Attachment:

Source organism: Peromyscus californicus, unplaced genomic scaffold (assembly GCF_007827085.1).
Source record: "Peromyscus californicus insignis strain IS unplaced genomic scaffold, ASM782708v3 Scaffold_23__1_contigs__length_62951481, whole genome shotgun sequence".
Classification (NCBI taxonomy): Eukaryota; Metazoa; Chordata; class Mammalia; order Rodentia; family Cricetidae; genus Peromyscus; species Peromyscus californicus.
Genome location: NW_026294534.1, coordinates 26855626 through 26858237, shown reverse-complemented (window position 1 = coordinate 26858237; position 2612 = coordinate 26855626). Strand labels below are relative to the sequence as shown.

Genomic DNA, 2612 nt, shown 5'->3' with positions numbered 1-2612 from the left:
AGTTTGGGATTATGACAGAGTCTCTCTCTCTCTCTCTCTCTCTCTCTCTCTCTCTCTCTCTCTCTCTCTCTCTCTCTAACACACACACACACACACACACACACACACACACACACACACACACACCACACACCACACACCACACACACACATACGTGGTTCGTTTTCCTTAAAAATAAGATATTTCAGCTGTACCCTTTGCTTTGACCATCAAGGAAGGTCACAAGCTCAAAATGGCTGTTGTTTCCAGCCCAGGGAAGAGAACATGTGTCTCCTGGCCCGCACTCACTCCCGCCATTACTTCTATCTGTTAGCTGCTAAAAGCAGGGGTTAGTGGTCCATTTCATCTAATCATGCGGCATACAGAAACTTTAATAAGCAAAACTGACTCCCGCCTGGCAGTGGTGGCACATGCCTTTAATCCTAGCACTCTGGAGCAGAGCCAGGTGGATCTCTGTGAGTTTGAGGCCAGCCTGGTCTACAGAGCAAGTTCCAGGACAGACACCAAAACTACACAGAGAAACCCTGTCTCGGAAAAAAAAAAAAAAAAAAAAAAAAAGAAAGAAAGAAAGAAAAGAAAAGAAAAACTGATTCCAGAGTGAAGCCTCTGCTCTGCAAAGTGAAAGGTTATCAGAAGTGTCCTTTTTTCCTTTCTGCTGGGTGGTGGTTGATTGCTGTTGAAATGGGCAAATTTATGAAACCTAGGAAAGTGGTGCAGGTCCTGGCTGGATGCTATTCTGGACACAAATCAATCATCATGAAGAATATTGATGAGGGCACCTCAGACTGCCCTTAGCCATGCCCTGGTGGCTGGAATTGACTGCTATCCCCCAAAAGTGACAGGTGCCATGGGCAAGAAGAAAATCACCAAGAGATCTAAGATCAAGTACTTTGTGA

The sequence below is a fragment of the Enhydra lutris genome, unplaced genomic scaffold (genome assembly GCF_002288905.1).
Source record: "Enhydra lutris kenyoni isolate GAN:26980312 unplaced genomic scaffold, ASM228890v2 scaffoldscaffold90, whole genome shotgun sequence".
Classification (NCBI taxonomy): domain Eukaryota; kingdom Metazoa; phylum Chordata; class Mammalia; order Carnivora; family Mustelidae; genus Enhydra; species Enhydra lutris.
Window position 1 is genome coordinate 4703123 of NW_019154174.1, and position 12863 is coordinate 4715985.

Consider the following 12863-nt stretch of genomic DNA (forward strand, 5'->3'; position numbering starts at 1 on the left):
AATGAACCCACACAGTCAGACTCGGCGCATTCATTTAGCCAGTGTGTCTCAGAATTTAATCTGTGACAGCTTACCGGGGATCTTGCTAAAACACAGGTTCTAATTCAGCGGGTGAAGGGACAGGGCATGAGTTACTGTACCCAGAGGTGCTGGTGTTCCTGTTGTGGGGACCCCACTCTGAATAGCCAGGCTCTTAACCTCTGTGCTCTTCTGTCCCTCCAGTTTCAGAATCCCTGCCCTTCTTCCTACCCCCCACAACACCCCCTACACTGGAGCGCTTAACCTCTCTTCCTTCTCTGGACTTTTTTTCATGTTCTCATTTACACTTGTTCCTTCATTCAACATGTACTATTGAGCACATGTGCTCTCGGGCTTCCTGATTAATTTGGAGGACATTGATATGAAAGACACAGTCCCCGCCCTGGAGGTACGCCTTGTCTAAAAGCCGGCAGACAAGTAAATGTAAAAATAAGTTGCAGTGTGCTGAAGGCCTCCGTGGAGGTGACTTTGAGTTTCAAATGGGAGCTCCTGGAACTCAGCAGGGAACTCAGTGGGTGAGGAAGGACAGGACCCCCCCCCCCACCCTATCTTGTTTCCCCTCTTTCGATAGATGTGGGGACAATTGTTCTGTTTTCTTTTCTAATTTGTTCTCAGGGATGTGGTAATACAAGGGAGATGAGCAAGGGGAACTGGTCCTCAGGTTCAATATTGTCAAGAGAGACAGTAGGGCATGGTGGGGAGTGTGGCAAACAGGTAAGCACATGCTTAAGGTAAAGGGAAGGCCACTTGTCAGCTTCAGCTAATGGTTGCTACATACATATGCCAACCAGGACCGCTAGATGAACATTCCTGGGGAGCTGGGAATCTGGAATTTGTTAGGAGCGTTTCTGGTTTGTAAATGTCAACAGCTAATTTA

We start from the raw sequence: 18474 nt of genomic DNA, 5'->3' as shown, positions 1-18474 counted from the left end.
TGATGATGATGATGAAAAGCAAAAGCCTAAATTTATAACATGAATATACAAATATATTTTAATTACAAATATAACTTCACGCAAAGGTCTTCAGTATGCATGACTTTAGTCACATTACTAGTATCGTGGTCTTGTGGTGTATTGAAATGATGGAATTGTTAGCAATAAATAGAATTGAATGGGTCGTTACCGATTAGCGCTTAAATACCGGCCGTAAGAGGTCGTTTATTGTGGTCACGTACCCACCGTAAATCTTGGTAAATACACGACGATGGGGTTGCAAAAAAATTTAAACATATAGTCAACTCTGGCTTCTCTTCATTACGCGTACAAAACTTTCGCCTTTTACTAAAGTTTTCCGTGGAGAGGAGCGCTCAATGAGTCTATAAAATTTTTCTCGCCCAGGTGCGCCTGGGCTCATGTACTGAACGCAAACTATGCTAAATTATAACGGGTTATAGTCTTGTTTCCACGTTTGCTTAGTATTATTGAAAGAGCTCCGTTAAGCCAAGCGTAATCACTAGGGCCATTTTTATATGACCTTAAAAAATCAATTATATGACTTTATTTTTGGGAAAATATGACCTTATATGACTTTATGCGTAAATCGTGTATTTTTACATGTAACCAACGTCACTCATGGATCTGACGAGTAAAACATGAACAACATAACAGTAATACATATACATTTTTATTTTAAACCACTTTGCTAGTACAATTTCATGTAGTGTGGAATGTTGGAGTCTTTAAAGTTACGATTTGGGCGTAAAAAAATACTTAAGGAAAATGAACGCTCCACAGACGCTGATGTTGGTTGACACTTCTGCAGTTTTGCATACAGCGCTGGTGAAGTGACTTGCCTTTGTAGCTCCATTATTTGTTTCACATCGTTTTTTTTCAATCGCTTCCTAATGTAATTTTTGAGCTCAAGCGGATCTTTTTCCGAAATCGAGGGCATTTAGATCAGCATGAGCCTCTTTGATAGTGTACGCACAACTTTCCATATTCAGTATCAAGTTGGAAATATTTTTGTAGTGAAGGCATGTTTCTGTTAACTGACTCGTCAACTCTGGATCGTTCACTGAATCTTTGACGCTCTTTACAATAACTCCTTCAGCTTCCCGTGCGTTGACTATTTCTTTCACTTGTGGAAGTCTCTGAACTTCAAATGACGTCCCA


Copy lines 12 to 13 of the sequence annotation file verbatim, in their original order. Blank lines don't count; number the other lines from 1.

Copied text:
AATGAACCCACACAGTCAGACTCGGCGCATTCATTTAGCCAGTGTGTCTCAGAATTTAATCTGTGACAGCTTACCGGGGATCTTGCTAAAACACAGGTTCTAATTCAGCGGGTGAAGGGACAGGGCATGAGTTACTGTACCCAGAGGTGCTGGTGTTCCTGTTGTGGGGACCCCACTCTGAATAGCCAGGCTCTTAACCTCTGTGCTCTTCTGTCCCTCCAGTTTCAGAATCCCTGCCCTTCTTCCTACCCCCCACAACACCCCCTACACTGGAGCGCTTAACCTCTCTTCCTTCTCTGGACTTTTTTTCATGTTCTCATTTACACTTGTTCCTTCATTCAACATGTACTATTGAGCACATGTGCTCTCGGGCTTCCTGATTAATTTGGAGGACATTGATATGAAAGACACAGTCCCCGCCCTGGAGGTACGCCTTGTCTAAAAGCCGGCAGACAAGTAAATGTAAAAATAAGTTGCAGTGTGCTGAAGGCCTCCGTGGAGGTGACTTTGAGTTTCAAATGGGAGCTCCTGGAACTCAGCAGGGAACTCAGTGGGTGAGGAAGGACAGGACCCCCCCCCCCACCCTATCTTGTTTCCCCTCTTTCGATAGATGTGGGGACAATTGTTCTGTTTTCTTTTCTAATTTGTTCTCAGGGATGTGGTAATACAAGGGAGATGAGCAAGGGGAACTGGTCCTCAGGTTCAATATTGTCAAGAGAGACAGTAGGGCATGGTGGGGAGTGTGGCAAACAGGTAAGCACATGCTTAAGGTAAAGGGAAGGCCACTTGTCAGCTTCAGCTAATGGTTGCTACATACATATGCCAACCAGGACCGCTAGATGAACATTCCTGGGGAGCTGGGAATCTGGAATTTGTTAGGAGCGTTTCTGGTTTGTAAATGTCAACAGCTAATTTA

We start from the raw sequence: 18474 nt of genomic DNA, 5'->3' as shown, positions 1-18474 counted from the left end.